The Eighteenth Conference of the Parties (COP18) to the UN Framework Convention on Climate Change (UNFCCC) and the Eighth Meeting of the Parties to the Kyoto Protocol (CMP8) are underway in Doha, Qatar. It seems ironic that the conference is being held in Qatar, the country that is the world’s leader in per capita emissions of greenhouse gases (GHGs). As host of the 2022 football/soccer World Cup Qatar has pledged to air condition the outdoor stadiums that will be used for soccer’s premier event, though the electricity running the air conditioning supposedly will be generated by solar power. COP18 will run through next Friday December 7 and, as is usual with these events, most of the important decisions are likely to be made at the very end. There are 195 nations who are parties to the UNFCCC. On the agenda are a second round of commitments to the Kyoto Protocol, whose existing commitment period expires at the end of this year, and efforts to flesh out the outlines of a new global climate agreement to be finalized by 2015.
On November 29 government security forces in Myanmar violently attacked citizens protesting the expansion of a copper mine near the city of Monywa. The mine is owned jointly by a Chinese company and the Burmese military’s Union of Myanmar Economic Holdings. The security forces fired explosive devices and severely injured many of the protesters who included numerous monks. According to the protesters, expansion of the mine would displace the residents of more than twenty villages and cause severe environmental damage. Myanmar opposition leader Aung San Suu Kyi arrived at the site after the crackdown and agreed to participate in an investigation of what happened.
Last Wednesday I attended a farewell party in U.S. Attorney General Eric Holder’s office for my casebook co-author Chris Schroeder who is stepping down as Assistant Attorney General for the Office of Legal Policy. It was a wonderful event with warm remarks from Chris, Attorney General Holder, Deputy Attorney General Jim Cole, former acting Solicitor General Walter Dellinger and others. Chris will return to teaching at Duke next semester when we will be publishing the new seventh edition of our Environmental Regulation: Law, Science & Policy casebook.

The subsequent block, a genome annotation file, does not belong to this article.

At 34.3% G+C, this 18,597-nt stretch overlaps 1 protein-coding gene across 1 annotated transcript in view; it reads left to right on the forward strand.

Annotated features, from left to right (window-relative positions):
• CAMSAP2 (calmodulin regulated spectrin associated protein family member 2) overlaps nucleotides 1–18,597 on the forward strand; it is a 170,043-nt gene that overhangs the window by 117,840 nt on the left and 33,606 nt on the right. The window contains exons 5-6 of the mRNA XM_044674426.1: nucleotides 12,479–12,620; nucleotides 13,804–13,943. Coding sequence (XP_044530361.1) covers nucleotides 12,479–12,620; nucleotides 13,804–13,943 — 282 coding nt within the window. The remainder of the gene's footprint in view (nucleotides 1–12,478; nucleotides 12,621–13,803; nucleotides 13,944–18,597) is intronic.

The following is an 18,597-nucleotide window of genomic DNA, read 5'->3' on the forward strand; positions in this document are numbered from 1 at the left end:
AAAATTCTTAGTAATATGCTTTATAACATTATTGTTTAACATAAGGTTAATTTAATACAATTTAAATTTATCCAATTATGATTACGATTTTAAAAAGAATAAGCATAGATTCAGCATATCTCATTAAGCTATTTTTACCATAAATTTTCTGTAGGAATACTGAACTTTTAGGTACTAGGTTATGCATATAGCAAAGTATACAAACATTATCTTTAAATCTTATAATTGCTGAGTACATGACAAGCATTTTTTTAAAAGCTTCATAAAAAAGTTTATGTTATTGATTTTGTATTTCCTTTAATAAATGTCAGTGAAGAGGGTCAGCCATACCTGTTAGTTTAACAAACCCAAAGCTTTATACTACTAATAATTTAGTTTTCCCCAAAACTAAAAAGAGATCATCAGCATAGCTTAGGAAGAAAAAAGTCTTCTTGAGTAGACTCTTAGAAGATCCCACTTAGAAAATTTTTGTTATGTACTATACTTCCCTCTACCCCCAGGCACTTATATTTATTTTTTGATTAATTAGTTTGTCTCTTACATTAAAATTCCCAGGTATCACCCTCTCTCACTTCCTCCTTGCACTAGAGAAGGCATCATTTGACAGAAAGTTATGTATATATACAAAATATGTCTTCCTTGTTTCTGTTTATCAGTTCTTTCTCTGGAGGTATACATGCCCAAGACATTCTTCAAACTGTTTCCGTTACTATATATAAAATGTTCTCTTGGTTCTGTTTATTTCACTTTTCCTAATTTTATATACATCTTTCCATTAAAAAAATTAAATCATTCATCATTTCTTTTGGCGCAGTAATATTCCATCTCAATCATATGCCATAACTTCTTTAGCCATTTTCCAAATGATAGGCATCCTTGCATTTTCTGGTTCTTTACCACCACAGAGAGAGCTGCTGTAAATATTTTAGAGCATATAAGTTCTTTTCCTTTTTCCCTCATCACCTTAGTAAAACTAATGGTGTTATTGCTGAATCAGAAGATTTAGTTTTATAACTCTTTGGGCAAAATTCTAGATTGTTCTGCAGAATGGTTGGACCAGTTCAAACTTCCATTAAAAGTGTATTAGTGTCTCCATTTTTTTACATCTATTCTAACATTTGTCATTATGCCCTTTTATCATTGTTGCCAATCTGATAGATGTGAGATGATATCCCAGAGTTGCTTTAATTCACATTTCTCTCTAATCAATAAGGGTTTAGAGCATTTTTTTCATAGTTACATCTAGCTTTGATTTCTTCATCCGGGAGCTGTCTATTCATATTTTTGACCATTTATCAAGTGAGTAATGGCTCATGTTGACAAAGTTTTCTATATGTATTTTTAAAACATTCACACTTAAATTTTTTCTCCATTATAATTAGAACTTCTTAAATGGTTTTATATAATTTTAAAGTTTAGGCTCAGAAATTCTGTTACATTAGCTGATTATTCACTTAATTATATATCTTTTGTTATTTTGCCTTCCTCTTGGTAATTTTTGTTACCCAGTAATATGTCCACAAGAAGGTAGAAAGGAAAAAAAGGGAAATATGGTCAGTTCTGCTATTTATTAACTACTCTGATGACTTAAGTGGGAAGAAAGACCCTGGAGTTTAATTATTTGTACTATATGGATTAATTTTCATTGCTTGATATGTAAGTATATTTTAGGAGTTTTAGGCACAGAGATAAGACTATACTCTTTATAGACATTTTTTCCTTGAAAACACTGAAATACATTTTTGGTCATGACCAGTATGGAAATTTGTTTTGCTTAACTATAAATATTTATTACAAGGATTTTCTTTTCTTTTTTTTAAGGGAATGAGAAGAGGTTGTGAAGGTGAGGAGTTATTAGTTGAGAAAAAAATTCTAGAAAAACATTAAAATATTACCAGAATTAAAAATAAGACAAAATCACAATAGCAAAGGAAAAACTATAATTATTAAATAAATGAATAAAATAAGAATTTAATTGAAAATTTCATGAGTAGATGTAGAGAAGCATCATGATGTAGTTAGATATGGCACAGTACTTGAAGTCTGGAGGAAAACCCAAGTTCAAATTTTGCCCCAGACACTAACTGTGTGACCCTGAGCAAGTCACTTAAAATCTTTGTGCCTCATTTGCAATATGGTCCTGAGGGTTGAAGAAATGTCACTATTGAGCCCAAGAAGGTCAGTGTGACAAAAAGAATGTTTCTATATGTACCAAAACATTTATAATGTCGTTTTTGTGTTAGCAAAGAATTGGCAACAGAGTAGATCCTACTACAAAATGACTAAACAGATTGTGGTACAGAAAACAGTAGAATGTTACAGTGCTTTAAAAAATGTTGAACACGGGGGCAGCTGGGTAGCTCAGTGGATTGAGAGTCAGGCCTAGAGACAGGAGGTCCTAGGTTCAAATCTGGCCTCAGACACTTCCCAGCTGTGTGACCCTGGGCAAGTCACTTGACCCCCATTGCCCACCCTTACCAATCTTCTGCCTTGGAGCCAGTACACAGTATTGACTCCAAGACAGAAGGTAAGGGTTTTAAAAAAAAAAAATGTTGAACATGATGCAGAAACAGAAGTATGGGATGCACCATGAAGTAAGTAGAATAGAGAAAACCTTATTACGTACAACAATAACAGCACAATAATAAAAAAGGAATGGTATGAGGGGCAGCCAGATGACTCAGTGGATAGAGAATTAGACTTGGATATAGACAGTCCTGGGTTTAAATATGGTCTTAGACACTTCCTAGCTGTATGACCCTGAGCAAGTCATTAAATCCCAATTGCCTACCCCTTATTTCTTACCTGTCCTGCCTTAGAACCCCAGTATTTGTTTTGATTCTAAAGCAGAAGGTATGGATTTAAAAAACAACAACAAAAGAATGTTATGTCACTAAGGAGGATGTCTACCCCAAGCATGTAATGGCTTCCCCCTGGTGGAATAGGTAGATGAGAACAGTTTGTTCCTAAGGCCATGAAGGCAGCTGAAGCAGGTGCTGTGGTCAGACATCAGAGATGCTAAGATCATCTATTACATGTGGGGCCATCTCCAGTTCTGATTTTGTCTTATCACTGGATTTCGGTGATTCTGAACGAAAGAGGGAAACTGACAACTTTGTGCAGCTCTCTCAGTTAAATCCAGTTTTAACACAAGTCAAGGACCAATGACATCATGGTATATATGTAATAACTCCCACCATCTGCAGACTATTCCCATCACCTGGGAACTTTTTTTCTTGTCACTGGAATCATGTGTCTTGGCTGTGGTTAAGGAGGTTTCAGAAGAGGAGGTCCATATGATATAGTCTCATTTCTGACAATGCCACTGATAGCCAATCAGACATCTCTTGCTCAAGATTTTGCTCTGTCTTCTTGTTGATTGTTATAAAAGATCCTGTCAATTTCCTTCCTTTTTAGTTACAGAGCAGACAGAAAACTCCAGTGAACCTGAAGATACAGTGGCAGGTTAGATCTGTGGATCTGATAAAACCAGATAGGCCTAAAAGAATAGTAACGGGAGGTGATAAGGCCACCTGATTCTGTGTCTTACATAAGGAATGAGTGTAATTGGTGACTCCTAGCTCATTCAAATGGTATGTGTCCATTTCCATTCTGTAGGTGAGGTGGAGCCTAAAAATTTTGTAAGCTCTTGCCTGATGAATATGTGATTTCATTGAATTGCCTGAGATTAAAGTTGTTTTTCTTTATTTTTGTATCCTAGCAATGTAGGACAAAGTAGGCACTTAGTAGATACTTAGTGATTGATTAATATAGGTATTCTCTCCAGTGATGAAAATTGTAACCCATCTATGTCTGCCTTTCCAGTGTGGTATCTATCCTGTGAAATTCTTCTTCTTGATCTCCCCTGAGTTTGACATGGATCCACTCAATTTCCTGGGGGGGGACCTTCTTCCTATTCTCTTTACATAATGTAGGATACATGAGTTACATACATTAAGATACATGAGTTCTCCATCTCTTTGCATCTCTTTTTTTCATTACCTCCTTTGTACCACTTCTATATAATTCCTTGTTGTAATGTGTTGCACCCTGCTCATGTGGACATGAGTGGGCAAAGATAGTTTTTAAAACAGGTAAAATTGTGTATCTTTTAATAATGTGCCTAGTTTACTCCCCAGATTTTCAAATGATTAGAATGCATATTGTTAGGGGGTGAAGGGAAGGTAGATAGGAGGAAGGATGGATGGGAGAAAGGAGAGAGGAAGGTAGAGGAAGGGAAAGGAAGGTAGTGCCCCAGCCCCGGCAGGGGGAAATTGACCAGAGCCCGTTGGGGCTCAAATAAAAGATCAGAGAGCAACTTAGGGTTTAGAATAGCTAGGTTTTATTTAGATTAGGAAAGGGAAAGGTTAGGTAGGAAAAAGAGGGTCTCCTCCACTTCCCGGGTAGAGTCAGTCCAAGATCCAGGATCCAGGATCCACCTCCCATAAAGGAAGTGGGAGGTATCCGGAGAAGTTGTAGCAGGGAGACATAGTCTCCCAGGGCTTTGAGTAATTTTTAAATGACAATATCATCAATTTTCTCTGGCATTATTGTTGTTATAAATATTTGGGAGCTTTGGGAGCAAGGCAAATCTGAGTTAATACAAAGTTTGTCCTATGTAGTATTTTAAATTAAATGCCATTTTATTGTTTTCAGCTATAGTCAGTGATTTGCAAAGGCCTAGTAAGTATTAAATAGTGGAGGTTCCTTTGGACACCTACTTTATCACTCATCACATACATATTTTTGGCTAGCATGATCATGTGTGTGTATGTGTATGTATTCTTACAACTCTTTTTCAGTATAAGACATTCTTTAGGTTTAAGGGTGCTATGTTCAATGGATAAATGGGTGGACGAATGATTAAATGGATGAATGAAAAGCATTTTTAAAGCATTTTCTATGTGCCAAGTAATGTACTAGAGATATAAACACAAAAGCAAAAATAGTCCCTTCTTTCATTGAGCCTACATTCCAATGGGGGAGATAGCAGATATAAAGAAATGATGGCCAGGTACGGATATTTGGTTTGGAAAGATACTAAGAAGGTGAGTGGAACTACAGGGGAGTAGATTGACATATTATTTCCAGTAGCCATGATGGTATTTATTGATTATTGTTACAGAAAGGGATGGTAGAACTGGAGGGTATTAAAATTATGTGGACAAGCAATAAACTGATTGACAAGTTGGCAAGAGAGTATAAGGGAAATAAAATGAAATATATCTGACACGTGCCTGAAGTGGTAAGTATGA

On Friday I attended closing arguments in federal district court in Baltimore in the Waterkeeper Alliance’s landmark lawsuit against Hudson Farms and Perdue for poultry waste pollution of the Chesapeake Bay. The arguments followed briefing of proposed findings of fact and conclusions of law after a trial that spanned parts of three weeks. The basic issue in the case is whether a poultry CAFO with 40,000 birds violated the Clean Water Act by discharging poultry waste into a tributary of a river flowing into the Chesapeake Bay. The lawsuit was filed in March 2010. The University of Maryland’s Environmental Law Clinic is representing the Waterkeepers. In an important early victory for the Clinic Judge Nickerson denied Perdue’s motion to dismiss it as a defendant, holding that poultry integrators can be held liable for Clean Water Act violations by their contractor’s CAFO if they exercise sufficient control over their contractor’s chicken operations. Assateague Coastkeeper v. Hudson Farm, 727 F. Supp. 2d 433 (D.Md. 2010). The focus of the trial is now on whether the defendant’s CAFO did in fact discharge pollutants in violation of the Clean Water Act.
Last week was the end of classes for the fall semester at Maryland. Every year I have students in my Environmental Law class form small groups to make short documentary films about an environmental issue they are concerned about. Last Monday on the last day of class the students showed the first cut of their films. There are nine films this year. The topics of the films include: invasive species and ballast water, the impact of climate change on the wine industry, hydraulic fracturing, the work of the Baltimore Harbor Riverkeeper, offshore wind in Maryland, the impact of methamphetamine labs on the environment, oysters and the Chesapeake Bay, urban composting, and municipal climate action. The students have until February 1 to submit the final cuts of their films that will be submitted to a panel of judges. On March 27 we will be holding the annual “Golden Tree” award ceremony for the films. The films will then be made available for viewing online.